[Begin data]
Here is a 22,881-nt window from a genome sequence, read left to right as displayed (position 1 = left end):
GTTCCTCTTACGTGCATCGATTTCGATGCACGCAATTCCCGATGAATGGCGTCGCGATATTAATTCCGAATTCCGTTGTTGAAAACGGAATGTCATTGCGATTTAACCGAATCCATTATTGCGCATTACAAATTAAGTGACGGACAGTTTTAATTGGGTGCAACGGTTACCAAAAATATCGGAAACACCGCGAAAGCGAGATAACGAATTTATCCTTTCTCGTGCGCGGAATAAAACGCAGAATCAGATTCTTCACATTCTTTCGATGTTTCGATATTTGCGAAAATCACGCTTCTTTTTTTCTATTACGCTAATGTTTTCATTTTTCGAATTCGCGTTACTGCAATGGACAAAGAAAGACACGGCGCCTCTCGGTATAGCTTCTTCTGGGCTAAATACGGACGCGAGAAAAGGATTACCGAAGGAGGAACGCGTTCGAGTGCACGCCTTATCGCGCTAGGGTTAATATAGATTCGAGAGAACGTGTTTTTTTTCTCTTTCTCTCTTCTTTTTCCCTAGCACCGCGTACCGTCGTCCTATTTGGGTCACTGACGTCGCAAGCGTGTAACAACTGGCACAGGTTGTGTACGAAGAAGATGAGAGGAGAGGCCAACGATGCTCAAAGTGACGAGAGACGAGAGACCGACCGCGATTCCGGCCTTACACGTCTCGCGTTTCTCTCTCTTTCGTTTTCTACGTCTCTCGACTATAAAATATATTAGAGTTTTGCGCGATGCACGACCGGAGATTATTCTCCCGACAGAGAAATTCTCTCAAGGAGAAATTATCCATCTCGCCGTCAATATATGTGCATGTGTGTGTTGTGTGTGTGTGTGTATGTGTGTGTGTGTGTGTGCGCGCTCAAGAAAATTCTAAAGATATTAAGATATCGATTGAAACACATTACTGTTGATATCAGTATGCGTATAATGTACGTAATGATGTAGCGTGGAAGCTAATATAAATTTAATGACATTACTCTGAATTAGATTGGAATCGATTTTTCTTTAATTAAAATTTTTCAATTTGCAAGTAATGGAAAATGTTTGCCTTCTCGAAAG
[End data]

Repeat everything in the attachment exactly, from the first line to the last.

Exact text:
Here is a 22,881-nt window from a genome sequence, read left to right as displayed (position 1 = left end):
GTTCCTCTTACGTGCATCGATTTCGATGCACGCAATTCCCGATGAATGGCGTCGCGATATTAATTCCGAATTCCGTTGTTGAAAACGGAATGTCATTGCGATTTAACCGAATCCATTATTGCGCATTACAAATTAAGTGACGGACAGTTTTAATTGGGTGCAACGGTTACCAAAAATATCGGAAACACCGCGAAAGCGAGATAACGAATTTATCCTTTCTCGTGCGCGGAATAAAACGCAGAATCAGATTCTTCACATTCTTTCGATGTTTCGATATTTGCGAAAATCACGCTTCTTTTTTTCTATTACGCTAATGTTTTCATTTTTCGAATTCGCGTTACTGCAATGGACAAAGAAAGACACGGCGCCTCTCGGTATAGCTTCTTCTGGGCTAAATACGGACGCGAGAAAAGGATTACCGAAGGAGGAACGCGTTCGAGTGCACGCCTTATCGCGCTAGGGTTAATATAGATTCGAGAGAACGTGTTTTTTTTCTCTTTCTCTCTTCTTTTTCCCTAGCACCGCGTACCGTCGTCCTATTTGGGTCACTGACGTCGCAAGCGTGTAACAACTGGCACAGGTTGTGTACGAAGAAGATGAGAGGAGAGGCCAACGATGCTCAAAGTGACGAGAGACGAGAGACCGACCGCGATTCCGGCCTTACACGTCTCGCGTTTCTCTCTCTTTCGTTTTCTACGTCTCTCGACTATAAAATATATTAGAGTTTTGCGCGATGCACGACCGGAGATTATTCTCCCGACAGAGAAATTCTCTCAAGGAGAAATTATCCATCTCGCCGTCAATATATGTGCATGTGTGTGTTGTGTGTGTGTGTGTATGTGTGTGTGTGTGTGTGCGCGCTCAAGAAAATTCTAAAGATATTAAGATATCGATTGAAACACATTACTGTTGATATCAGTATGCGTATAATGTACGTAATGATGTAGCGTGGAAGCTAATATAAATTTAATGACATTACTCTGAATTAGATTGGAATCGATTTTTCTTTAATTAAAATTTTTCAATTTGCAAGTAATGGAAAATGTTTGCCTTCTCGAAAG